A major upset

By Tom Mattingly

Several weeks ago, I received a phone call from a gentleman named Bobby Travillian. He was calling from Paris, the one in Henry County in West Tennessee. Bobby is one of those “super fan” types who seem to possess a treasure trove of Tennessee sports memorabilia.

He asked if I would autograph a couple of my books, and I quickly agreed. He also asked if he could do anything in exchange. I had been looking for a tape of the 1969 Tennessee-South Carolina basketball game, played on Dec. 6 in Columbia, S.C. I remembered listening to the game many years ago but had never seen a game tape.

He quickly agreed, and a week or so later a flash drive (12-06-1969 Tennessee South Carolina.mp4) was in the mailbox. The tape was in brilliant color, shot by U.T.’s Ernie Robertson, with John Ward’s play-by-play adding to the excitement. That night, the Vols were the morsel set before the capacity crowd, with South Carolina rated No. 1 in the polls. The oddsmakers were giving 24 points. It appeared to be a mismatch.

Knoxville car dealer Ken Rice was on the trip, and when Ray Mears saw an expensive stuffed Gamecock in a store window, Rice said he would buy it for him. There was, however, one caveat. The Vols had to win that night. Rice’s money looked safe.

When you think about it, the Vols really had South Carolina right where they wanted them. No one gave the Vols a chance. Mears relished the underdog role, and loved a challenge. For Mears, the bigger, the better. Back Ray into a corner, and he would always come out swinging. The Vols were all over the Gamecocks from the get-go. Head coach Frank McGuire and his staff never figured out what the Vols were doing defensively to waylay the Carolina attack.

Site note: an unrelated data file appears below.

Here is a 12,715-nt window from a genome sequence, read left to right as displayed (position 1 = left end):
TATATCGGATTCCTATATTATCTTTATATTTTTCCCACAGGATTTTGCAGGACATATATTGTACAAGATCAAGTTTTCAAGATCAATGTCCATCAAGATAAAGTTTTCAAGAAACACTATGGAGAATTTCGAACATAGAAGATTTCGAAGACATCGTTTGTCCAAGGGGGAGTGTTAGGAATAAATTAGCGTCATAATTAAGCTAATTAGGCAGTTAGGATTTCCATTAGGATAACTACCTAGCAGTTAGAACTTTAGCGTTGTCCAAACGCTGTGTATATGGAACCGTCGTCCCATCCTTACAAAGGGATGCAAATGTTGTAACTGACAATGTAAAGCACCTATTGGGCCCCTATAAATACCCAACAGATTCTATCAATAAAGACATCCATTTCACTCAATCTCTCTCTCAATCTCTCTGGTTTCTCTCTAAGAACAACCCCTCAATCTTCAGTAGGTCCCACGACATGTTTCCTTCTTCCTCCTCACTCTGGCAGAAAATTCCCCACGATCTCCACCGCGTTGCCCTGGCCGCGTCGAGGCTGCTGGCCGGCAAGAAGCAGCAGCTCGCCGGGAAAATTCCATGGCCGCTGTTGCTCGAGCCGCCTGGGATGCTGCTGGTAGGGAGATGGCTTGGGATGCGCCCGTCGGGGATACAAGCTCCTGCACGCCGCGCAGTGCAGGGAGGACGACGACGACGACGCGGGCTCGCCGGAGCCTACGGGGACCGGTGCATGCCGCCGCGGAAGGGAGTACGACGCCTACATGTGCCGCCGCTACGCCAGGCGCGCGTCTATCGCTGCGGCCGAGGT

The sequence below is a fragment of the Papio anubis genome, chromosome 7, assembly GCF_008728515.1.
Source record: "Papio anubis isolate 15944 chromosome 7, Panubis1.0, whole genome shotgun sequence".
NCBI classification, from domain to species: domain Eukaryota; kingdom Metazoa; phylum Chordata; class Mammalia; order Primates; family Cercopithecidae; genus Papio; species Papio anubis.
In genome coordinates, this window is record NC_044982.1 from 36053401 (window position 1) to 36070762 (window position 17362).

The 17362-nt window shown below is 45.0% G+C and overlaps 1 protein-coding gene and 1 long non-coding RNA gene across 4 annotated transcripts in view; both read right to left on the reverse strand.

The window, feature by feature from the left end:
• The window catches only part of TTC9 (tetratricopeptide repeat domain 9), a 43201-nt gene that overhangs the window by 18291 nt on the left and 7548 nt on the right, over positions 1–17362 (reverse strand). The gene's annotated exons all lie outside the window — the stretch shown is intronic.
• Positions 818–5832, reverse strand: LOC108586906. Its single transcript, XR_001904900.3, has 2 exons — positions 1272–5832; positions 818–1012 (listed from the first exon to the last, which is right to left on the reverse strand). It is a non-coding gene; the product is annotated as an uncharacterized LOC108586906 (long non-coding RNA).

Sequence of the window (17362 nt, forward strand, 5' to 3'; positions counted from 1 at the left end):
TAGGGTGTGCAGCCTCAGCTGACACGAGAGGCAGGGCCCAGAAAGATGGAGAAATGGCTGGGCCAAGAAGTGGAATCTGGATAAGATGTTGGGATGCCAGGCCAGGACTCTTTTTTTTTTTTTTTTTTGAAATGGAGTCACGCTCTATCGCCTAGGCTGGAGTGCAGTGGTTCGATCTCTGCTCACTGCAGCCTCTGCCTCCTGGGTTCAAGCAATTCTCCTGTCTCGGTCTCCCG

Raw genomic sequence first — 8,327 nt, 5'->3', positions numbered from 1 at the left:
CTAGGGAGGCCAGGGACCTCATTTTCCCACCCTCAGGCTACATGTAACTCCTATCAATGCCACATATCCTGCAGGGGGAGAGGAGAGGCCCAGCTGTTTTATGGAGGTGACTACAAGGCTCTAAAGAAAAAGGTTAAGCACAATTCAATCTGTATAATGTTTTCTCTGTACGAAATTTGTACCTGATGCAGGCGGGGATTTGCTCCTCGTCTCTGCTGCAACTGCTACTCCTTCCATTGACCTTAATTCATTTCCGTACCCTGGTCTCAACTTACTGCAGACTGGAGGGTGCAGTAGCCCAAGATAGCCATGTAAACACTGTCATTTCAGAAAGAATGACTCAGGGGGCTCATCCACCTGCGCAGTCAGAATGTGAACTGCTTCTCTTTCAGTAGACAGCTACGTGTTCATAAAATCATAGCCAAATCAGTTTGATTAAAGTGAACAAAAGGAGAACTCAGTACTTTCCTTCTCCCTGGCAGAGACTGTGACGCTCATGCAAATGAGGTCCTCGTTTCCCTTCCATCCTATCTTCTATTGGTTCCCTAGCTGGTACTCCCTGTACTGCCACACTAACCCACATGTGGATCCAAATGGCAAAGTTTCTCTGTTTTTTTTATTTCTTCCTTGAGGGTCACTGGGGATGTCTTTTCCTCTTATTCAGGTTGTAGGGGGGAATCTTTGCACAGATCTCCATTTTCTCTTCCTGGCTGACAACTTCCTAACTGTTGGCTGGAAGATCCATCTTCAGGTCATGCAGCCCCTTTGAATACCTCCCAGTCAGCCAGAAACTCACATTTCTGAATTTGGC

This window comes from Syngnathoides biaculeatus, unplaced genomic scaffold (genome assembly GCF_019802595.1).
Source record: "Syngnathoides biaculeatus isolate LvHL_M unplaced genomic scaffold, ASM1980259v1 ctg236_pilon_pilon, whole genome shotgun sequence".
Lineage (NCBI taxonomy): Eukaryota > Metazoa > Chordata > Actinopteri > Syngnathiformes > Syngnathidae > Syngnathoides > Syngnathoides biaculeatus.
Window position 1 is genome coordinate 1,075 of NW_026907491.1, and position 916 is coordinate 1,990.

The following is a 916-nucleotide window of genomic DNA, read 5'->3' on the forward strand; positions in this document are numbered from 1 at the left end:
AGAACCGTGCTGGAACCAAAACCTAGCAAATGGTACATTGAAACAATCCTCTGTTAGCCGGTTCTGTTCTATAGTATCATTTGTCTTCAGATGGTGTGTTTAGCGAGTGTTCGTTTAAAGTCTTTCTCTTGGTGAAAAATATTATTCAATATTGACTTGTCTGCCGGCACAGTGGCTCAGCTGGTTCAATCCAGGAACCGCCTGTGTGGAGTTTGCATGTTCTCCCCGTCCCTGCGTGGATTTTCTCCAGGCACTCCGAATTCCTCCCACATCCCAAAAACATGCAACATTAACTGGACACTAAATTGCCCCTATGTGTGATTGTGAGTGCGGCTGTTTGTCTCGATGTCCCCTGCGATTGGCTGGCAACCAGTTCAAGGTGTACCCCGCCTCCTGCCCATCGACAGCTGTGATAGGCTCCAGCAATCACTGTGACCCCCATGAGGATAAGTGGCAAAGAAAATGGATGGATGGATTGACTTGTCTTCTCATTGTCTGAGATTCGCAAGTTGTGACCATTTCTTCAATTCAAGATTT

The Vols won 55-54, and of all the great wins during the Ray Mears Era of Tennessee basketball, this one has to be among the best.

The Vols had lost guards Bill Justus and Billy Hann off a team that finished third in the NIT the year before. The Vols returned junior guard Jimmy England, who was taking Hann’s position at the point, junior forward Don Johnson, and senior center Bobby Croft. Guard Rudy Kinard, who had the game-winning shots in a dramatic win against LSU and Pete Maravich and at Vanderbilt later that season, was injured and did not make the trip.

Mears added senior Kerry Myers and junior Jim Woodall as his fourth and fifth starters. Neither had played that much. That starting five played the entire 40 minutes.

The Vols trailed early by seven points, but kept the tempo of the game in their favor, and kept the crowd out of the game, just as heavy underdogs are supposed to do on the road.

Knoxville native England led the way for the Vols, scoring 20 points, handling the ball efficiently, and canning six pressure-packed free throws down the stretch. Johnson added 18 points, with Croft raking in 13 rebounds and Woodall adding 12.

When the Vols led 49-48, England hit one of his patented fall-away jumpers from the key to stretch the Vol lead, breaking a 7-0 Carolina run. Myers knocked home two more charity tosses to give the Vols the lead at 53-50. In a game of point and counterpoint, England added two more free throws to make the lead 55-52.

After Carolina cut the lead to one, Tennessee was called for an inbounds violation with two ticks remaining on the clock.

This happened before the days of the coaching box, so Mears, resplendent in an orange blazer, walked to the far baseline to rationally discuss the situation with officials Ralph Stout and Burrell Crowell. Apparently satisfied with their answer, he returned to the bench, not without stirring up the crowd.

John Roche had the last shot at a Gamecock victory, throwing up an off-balance jumper that missed to the left. The Vols had won. It was a stunning moment.

This team was not one of Mears’ best, finishing 16-9 for the campaign, but they did find their way into Tennessee hoops history in the season opener.

History also reflects that Rice forked over the money, and Mears got his stuffed gamecock.

“For the most part, players win games,” wrote Marvin West, who covered the game for the Knoxville News-Sentinel, “but if one ever belonged to a coach, this one is Ray Mears’ personal property.”